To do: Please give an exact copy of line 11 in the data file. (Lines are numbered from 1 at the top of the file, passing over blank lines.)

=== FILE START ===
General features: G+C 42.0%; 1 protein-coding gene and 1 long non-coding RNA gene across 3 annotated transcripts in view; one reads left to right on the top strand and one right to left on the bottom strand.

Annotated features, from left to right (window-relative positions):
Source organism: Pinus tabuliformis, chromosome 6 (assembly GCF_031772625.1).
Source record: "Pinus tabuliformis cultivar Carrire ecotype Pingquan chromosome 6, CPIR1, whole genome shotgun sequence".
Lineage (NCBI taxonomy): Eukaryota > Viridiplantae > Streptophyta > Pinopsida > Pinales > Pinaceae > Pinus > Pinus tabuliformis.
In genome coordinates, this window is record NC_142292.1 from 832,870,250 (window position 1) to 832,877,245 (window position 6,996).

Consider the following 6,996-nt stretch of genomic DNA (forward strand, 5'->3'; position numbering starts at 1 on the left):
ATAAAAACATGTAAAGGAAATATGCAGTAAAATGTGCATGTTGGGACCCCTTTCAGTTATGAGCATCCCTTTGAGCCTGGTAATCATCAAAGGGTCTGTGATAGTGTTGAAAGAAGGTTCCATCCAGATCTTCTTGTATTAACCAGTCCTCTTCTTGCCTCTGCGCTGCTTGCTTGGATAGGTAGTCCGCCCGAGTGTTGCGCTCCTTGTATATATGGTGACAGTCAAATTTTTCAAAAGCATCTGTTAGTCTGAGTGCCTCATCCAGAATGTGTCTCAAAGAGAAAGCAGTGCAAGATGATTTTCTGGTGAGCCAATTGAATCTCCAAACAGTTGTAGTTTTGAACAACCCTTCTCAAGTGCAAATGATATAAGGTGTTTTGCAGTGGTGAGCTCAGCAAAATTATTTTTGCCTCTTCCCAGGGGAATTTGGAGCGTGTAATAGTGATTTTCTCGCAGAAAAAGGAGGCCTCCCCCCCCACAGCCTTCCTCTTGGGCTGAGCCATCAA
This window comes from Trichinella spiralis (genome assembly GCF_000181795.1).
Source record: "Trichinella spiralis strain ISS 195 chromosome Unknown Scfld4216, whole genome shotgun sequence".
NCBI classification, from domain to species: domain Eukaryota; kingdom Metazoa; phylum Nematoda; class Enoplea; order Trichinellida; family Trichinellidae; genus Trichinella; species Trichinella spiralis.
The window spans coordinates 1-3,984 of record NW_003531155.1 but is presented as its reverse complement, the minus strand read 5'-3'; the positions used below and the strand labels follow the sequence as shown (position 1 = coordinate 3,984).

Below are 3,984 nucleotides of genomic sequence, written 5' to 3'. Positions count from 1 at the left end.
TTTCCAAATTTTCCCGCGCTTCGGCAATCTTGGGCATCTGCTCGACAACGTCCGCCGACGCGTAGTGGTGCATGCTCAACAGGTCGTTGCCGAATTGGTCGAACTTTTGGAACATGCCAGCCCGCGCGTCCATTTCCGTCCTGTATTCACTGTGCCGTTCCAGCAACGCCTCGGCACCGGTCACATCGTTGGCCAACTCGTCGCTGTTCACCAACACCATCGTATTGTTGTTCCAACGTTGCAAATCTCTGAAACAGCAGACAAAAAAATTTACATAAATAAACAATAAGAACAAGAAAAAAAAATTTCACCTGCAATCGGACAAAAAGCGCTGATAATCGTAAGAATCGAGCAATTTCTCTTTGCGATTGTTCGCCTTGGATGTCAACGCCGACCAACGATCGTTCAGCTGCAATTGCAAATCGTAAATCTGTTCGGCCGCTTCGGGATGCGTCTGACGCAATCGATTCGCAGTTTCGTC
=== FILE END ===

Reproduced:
NCBI classification, from domain to species: domain Eukaryota; kingdom Metazoa; phylum Nematoda; class Enoplea; order Trichinellida; family Trichinellidae; genus Trichinella; species Trichinella spiralis.